¿En España no se usa bocadillo en lugar de sandwich? ¿Sabes que bocadillo tiene otro significado en Latinoamerica?
I highlighted pena in blue because for me it's a very funny use of the word. For me, the meaning of pena is pity. So, I don't feel any pity to ask you. But I know that, at least in Colombia, pena means shyness.

Any Spaniard would say: No te dé vergüenza preguntar.

In Spain we distinguish between bocadillo and sandwich depending on the kind of bread it's made of. If the bread is made into a tin (pan de molde, Bimbo is a brand), we call it sándwich (the accent is to distinguish it from the English word).

No, I don't know the meaning of bocadillo in Latinoamérica. Come on, pls, tell me!
__________________
I welcome all corrections to my English.
Salu2 desde Madrid,
Alfonso

Last edited by Alfonso; March 25, 2008 at 06:26 AM. Reason: meaning of words
Reply With Quote
  #30  
Old March 25, 2008, 06:20 AM
Alfonso Alfonso is offline
Filósofo y Poeta
 
Join Date: Feb 2008
Posts: 1,239
Alfonso will become famous soon enough
I'm sorry I couldn't read Elaina's post before posting mine.
Yes, I remember now that bocadillo, at least in Mexico, I think, is snack. We don't use it in Spain that way. Moreover, emparedado is not used here in Spain, but easily understood.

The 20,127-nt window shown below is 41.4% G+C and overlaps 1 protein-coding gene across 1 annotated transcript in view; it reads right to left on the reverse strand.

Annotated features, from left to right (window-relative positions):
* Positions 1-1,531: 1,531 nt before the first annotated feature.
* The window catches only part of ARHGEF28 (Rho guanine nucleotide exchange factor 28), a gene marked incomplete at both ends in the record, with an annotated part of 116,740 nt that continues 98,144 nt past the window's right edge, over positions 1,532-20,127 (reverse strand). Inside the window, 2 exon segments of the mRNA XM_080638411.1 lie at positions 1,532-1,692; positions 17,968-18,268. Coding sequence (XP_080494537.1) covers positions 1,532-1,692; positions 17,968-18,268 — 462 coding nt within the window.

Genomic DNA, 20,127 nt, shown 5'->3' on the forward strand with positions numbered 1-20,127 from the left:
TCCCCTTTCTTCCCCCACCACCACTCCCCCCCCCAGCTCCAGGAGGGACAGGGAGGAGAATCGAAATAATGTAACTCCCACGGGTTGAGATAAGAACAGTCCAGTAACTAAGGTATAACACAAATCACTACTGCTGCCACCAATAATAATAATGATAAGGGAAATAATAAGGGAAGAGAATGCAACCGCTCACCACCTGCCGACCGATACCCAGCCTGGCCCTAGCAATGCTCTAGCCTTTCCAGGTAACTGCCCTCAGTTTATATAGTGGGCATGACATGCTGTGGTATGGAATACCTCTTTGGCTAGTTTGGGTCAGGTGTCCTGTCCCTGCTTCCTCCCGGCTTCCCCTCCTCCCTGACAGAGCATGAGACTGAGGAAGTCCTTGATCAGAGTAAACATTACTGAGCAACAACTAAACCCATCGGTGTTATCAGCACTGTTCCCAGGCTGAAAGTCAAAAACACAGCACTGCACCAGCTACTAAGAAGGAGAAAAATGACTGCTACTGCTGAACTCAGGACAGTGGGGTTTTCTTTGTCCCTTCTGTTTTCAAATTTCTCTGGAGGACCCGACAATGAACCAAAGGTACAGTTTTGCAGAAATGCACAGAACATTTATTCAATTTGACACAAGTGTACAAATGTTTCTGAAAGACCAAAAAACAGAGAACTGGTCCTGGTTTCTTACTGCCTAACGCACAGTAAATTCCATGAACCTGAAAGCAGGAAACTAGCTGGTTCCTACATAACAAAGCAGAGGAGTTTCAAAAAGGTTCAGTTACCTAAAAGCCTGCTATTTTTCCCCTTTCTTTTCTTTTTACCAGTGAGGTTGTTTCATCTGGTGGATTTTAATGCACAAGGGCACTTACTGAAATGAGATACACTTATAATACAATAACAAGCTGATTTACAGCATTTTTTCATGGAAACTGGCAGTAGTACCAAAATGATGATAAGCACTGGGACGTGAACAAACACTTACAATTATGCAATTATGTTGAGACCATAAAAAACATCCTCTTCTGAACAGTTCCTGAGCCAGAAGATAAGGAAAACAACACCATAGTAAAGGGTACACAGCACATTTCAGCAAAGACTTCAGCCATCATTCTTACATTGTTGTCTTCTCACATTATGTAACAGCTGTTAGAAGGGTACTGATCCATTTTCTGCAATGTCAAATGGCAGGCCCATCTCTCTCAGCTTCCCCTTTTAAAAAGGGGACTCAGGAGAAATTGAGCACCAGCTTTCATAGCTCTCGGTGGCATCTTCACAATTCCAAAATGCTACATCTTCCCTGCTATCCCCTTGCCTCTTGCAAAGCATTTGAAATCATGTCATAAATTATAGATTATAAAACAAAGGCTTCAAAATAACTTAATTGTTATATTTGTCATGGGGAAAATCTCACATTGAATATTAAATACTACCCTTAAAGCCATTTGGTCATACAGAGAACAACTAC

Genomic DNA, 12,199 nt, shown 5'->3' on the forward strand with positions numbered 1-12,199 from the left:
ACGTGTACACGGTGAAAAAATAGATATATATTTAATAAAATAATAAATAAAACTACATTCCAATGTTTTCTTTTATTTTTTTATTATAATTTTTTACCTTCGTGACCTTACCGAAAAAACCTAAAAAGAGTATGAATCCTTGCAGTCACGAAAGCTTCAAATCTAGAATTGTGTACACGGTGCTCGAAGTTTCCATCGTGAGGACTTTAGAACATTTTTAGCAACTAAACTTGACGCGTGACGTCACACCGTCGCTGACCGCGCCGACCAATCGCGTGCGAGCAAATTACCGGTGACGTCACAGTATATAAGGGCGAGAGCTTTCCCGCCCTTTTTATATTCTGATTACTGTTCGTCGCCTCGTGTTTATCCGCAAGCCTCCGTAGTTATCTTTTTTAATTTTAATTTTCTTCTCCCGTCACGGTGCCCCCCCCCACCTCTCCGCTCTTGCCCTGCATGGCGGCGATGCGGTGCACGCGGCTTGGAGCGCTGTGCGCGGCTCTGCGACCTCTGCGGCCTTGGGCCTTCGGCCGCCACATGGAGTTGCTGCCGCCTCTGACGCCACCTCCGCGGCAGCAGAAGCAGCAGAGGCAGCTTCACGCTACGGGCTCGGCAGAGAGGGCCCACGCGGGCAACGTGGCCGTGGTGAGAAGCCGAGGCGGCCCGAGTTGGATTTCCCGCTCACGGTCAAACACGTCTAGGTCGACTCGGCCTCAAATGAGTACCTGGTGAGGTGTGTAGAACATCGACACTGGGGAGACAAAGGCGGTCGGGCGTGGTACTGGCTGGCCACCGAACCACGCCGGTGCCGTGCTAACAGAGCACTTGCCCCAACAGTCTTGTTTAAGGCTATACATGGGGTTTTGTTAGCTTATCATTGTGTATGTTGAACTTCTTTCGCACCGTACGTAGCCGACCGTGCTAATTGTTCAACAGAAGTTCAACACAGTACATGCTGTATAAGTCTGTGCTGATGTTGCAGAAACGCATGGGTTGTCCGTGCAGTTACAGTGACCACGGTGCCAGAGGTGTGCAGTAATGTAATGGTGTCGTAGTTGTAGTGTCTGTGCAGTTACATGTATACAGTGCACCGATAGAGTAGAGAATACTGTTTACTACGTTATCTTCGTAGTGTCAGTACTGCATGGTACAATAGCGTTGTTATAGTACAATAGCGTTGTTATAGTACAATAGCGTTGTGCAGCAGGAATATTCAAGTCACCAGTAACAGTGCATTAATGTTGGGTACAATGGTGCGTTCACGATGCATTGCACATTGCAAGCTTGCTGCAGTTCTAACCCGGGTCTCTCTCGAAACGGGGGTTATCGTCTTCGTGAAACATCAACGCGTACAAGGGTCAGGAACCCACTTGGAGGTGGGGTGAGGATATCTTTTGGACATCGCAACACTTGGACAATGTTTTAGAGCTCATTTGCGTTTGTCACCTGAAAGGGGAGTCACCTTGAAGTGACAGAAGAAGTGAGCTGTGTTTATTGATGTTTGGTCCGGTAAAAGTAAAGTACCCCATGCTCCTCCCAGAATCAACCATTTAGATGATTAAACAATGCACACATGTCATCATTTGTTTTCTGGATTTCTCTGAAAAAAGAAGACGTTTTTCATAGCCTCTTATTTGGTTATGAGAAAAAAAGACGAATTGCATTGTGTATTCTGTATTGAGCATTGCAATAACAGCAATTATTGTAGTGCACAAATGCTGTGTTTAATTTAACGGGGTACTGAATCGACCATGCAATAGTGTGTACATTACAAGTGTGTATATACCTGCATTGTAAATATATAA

So, here we have three words with different meanings depending on the country where you are: bocadillo, sándwich, emparedado.
__________________
I welcome all corrections to my English.
Salu2 desde Madrid,
Alfonso
Reply With Quote
Reply

Bookmark this thread at:

Tags
grammar, ir, venir, verbs

 

Link to this thread
URL: 
HTML Link: 
BB Code: 
Thread Tools
Display Modes

Posting Rules
You may not post new threads
You may not post replies
You may not post attachments
You may not edit your posts
BB code is On
Smilies are On
[IMG] code is On
HTML code is Off
Site Rules

Similar Threads
Thread Thread Starter Forum Replies Last Post
la posición de los adverbios gramatica Grammar 14 January 23, 2008 02:24 PM
Dia de los Inocentes Elaina Culture 4 December 30, 2007 03:28 PM
Conjugation of Venir Tia Gaby Grammar 14 August 30, 2007 07:05 PM
los imperativos gramatica Grammar 3 July 17, 2007 06:19 PM
la posicion de los adjectivos gramatica Grammar 1 July 08, 2007 05:51 PM


All times are GMT -6. The time now is 10:10 AM.

Forum powered by vBulletin® Copyright ©2000 - 2019, Jelsoft Enterprises Ltd.

X